Thank you for your time,

Concerned parent, teacher, and taxpayer

Comments

  1. Rene Lebsock MA says

    “But upon review you will find that these standards will prepare your
    child with empty skill sets and will teach them what to think, not how
    to think”. .As a past elementary teacher and current college professor (teacher ed) for nearly 30, I can assure you that the current standards do not teach your children how to think (This is part of the problem!) We have had over 10 years with “teaching to the test”, students sitting passively in their seats, teachers reading scripts like robots. . . I can’t predict the future – nobody can and I’m sure the process won’t be easy, but I for one am expecting the common core to have some positive impact on schools, I have read them and know that one fundamental purpose for the common core is to allow learning to become more of a meaningful process and less of a mindless rote experience.

    • dwok says

      Then get rid of NCLB for goodness sake. How can anyone be okay with violating states rights and the rights of parents. How about the data mining Rene? Are you comfortable with that as well?

      What is the fix for the lagging grades as compared with other industrialized nations? Dumb down the kids.

      BTW, Rene, the idea that you or any other educator had to teach to a test for the last 10 years is one of the biggest lies being sold by the teachers unions. Nothing, I repeat nothing was changed for those tests that applies to Grammar, Math or Science. If teachers like yourself (and parents) had been doing their jobs as educators, these kids would have not had trouble making the grade. These tests have not asked questions that are out of the realm of what the kids were supposed to learn in the first place.

      This is a combined issue of overreaching teachers unions, bad teachers, and parent that don’t give a damn.

    • barrygarelick says

      Show me evidence that math as traditionally taught is “rote memorization”. And go back to the 60’s and previous eras that are pointed at as teaching math in that manner.

  2. CuriousMe says

    “This is “education without representation”! Removing states power of
    education is unconstitutional and should make the Patriot in your rise
    up and fight to remove CCSS from your state!”

    Unconstitutional? You lose a lot of credibility in speaking about education when you make statements which suggest that you don’t realize education isn’t mentioned in the Constitution.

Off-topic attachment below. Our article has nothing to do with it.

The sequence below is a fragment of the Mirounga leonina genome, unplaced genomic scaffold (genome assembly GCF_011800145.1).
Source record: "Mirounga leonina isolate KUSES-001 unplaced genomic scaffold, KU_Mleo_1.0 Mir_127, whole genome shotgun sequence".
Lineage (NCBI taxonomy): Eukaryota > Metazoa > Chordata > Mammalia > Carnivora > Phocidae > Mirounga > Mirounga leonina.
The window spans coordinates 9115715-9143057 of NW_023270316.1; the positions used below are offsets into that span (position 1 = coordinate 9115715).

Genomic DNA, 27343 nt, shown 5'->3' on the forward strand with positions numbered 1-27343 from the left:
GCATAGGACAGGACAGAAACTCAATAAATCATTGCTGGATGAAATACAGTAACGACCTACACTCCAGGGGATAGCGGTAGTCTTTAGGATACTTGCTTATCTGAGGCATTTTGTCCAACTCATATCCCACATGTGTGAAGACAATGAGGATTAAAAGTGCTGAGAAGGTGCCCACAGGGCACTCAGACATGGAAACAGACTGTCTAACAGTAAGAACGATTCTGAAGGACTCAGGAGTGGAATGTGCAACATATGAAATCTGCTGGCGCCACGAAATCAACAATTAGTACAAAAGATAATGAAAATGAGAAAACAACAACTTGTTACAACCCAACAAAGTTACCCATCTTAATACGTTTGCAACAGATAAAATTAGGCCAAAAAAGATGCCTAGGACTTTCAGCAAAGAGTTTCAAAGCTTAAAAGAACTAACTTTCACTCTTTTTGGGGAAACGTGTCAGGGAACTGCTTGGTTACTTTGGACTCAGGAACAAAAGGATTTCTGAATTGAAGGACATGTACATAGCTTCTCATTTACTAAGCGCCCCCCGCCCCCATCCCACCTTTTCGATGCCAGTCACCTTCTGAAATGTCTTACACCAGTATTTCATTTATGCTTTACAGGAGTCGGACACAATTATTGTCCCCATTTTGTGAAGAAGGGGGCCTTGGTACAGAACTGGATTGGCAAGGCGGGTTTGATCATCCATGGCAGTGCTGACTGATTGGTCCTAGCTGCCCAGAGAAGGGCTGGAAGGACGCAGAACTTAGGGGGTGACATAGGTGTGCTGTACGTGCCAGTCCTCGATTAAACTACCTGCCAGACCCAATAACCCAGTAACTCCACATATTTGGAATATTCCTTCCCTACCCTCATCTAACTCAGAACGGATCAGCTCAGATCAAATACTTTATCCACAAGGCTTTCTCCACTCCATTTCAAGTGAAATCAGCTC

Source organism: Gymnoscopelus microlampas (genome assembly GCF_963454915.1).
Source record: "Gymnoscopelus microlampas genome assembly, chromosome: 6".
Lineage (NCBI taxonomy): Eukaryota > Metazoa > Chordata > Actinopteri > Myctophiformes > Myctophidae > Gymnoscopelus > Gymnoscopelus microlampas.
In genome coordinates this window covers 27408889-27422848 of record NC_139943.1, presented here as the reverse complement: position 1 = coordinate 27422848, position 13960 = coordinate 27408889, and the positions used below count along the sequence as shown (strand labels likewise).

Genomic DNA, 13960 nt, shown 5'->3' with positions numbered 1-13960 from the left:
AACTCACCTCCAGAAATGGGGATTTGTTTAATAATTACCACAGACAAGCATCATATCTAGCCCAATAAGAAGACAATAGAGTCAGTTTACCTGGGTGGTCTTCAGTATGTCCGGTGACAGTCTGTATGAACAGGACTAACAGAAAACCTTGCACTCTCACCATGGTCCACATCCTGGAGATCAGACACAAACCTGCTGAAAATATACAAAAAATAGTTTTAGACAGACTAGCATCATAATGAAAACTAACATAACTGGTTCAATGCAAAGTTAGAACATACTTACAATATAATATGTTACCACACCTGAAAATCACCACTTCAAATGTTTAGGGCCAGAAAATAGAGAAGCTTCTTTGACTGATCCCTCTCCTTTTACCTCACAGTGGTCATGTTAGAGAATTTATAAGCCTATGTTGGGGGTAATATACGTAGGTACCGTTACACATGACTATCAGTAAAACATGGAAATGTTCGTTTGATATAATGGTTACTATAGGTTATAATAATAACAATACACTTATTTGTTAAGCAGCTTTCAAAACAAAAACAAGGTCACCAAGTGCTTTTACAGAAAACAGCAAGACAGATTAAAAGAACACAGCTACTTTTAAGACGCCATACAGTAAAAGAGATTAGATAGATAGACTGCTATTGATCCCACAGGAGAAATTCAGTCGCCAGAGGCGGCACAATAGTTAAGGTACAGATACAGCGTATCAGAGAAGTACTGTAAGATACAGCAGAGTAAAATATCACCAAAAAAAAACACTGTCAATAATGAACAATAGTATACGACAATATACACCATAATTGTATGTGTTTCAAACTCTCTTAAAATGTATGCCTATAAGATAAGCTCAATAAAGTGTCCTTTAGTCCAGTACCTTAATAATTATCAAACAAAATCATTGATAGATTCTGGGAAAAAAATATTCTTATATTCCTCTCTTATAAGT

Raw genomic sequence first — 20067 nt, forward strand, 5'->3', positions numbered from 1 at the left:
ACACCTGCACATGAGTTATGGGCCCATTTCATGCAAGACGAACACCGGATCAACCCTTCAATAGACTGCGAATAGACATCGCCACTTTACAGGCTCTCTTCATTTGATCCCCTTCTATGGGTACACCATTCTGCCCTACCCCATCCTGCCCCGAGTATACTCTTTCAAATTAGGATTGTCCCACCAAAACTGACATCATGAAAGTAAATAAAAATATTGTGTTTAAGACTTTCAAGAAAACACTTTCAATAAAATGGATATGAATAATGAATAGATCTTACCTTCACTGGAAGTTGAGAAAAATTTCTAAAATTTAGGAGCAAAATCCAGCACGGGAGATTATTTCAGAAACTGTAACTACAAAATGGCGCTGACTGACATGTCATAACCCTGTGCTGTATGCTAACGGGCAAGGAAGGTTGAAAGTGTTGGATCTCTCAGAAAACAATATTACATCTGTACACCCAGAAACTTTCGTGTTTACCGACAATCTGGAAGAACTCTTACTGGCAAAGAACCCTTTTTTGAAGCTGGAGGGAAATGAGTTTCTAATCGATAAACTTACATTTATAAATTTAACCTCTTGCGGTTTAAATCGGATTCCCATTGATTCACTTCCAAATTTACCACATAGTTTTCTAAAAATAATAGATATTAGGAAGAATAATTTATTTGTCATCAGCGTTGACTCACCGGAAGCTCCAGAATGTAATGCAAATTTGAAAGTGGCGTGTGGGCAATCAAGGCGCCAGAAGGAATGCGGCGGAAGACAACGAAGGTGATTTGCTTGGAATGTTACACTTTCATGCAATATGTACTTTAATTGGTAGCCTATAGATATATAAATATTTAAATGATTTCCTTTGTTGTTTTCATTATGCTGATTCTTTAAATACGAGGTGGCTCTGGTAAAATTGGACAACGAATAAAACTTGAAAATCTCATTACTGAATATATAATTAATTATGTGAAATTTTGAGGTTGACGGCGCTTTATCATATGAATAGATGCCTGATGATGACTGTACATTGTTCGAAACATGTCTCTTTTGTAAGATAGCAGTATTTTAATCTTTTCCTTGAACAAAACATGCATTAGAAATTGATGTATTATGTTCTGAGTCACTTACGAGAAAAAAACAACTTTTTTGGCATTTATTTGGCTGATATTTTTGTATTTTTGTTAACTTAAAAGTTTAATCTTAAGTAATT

• dwok says

      This is a violation of the 4th and 10th amendments. The idea that a school board within a state could not change a curriculum developed and implemented by the federal government? Hello?

      • CuriousMe says

        The 4th Amendment? You feel that national curriculum standards are a violation of search and seizure? Sorry, but that makes absolutely no sense at all.

        The 10nth Amendment isn’t violated either as there is no law mandating that States follow the new standards. Any state can opt not to participate.

        Speaking of education, you may want to drop in to a remedial civics class.

        • dwok says

          Let’s add 1st amendment as well. The idea that you would have nationalized standards that could go beyond typical Grammar and Math could (by what we are already seeing) include items that would expand the typical classical/religious based education a homeschooling parent may teach their child. Many people home school for religious purposes. Remember once a state implements this there is NOTHING a school board can do to change it.

          4th amendment – Privacy- Data Mining.

          10th amendment – States opting getting the NCLB waiver and getting in return the trojan horse of CCSS which the states have absolutely no hand in crafting. Indebted states receiving RTTP funding and receiving in return a curriculum they may not want.